The estimated fall of 426,000 in economic inactivity over the last five years was driven by women, with a decrease of 477,000. This reflects changes to the State Pension age, resulting in fewer women retiring between the ages of 60 and 65 years, as well as more women in younger age groups participating in the labour market.
Imputation used for the Labour Force Survey was not designed to deal with the changes experienced in the labour market in recent months. Experimental work with adjusted imputation methodology suggests the use of the existing methodology has little impact on the economic inactivity rate (around 0.2 percentage points). Further information can be found in the section on Measuring the data.
Looking at the movements in economic inactivity over the last year by reason (Figure 9), we see that the largest decrease was for people looking after family or home (down by a record 310,000 on the year, and down a record 108,000 on the quarter, to a record low of 1.67 million). However, the annual decrease in economic inactivity was partially offset by an increase in the number of people who were economically inactive for other reasons (up by 150,000 on the year, but down a record 104,000 on the quarter, to 1.13 million); the number of people in this category rose sharply during the initial phases of the lockdown, but is now decreasing from its peak level.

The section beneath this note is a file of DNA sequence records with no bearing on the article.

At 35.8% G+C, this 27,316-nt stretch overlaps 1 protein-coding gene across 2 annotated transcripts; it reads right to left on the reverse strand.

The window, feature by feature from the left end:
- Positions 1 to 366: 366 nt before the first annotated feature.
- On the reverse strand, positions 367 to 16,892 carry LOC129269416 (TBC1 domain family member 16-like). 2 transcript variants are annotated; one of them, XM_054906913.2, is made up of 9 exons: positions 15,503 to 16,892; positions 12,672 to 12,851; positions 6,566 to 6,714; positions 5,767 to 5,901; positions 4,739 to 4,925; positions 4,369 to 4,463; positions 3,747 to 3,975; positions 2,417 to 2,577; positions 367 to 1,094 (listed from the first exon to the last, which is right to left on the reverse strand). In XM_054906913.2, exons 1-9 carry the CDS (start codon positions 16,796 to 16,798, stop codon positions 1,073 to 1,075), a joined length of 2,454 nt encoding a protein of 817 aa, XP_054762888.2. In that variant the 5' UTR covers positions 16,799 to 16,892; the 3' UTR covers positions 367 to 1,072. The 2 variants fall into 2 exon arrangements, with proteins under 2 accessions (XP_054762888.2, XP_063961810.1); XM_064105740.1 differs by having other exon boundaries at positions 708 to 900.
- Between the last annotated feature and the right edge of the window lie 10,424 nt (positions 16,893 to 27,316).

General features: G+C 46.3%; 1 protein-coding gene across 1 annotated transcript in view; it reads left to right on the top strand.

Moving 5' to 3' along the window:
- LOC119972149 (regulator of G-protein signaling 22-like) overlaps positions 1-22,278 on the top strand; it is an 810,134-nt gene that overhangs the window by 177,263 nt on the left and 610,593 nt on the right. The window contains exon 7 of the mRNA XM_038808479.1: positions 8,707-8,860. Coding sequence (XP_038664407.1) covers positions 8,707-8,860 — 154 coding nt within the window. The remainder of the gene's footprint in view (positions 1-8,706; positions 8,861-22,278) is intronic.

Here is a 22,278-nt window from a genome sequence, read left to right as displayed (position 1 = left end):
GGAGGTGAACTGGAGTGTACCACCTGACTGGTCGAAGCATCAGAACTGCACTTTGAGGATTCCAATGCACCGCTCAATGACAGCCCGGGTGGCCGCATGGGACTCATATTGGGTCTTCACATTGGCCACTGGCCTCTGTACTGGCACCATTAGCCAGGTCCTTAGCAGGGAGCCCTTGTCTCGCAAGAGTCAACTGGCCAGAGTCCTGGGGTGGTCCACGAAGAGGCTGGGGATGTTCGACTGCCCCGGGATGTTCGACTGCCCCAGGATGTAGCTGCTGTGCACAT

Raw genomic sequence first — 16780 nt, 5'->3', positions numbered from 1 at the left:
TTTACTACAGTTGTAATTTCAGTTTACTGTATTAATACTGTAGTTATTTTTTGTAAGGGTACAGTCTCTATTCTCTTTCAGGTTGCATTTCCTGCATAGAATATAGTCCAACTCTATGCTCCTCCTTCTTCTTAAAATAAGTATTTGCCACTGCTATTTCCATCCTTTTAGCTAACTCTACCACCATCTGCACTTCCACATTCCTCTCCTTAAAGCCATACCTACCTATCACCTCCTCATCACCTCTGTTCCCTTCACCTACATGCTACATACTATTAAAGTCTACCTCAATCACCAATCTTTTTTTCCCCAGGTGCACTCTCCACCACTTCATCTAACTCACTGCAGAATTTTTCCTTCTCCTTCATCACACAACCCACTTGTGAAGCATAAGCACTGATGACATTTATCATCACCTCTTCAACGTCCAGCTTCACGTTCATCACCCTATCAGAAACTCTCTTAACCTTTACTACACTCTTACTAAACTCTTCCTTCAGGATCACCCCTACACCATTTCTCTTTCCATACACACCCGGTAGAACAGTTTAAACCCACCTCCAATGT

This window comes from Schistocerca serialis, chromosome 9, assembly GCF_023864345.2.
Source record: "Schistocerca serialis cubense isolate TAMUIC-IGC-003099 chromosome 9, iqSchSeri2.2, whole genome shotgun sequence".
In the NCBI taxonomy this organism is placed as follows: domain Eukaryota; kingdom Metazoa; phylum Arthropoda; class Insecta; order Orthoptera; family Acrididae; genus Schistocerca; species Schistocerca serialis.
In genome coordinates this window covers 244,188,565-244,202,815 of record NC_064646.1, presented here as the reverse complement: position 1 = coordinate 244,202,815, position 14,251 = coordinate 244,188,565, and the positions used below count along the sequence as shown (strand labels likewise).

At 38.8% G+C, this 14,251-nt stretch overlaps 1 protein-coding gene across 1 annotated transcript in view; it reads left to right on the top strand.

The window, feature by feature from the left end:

Other reasons include people who:
- are waiting the results of a job application
- have not yet started looking for work
- do not need or want employment
- have given an uncategorised reason for being economically inactive
- have not given a reason for being economically inactive
The economic inactivity level was little changed on the quarter (down 3,000). The largest increase was for economically inactive students, which was up a record 214,000 on the quarter to 2.32 million. However, this increase was offset by the record quarterly decreases for those looking after family and home and those who were economically inactive for other reasons.Back to table of contents
Redundancies increased by 113,000 on the year, and a record 114,000 on the quarter, to 227,000 (Figure 10). The annual increase was the largest since April to June 2009, with the number of redundancies reaching its highest level since May to July 2009.
The redundancies estimates measure the number of people who were made redundant or who took voluntary redundancy in the three months before the Labour Force Survey interviews; it does not take into consideration planned redundancies.Back to table of contents
Employment, unemployment and economic inactivity
Dataset A05 SA | Released 13 October 2020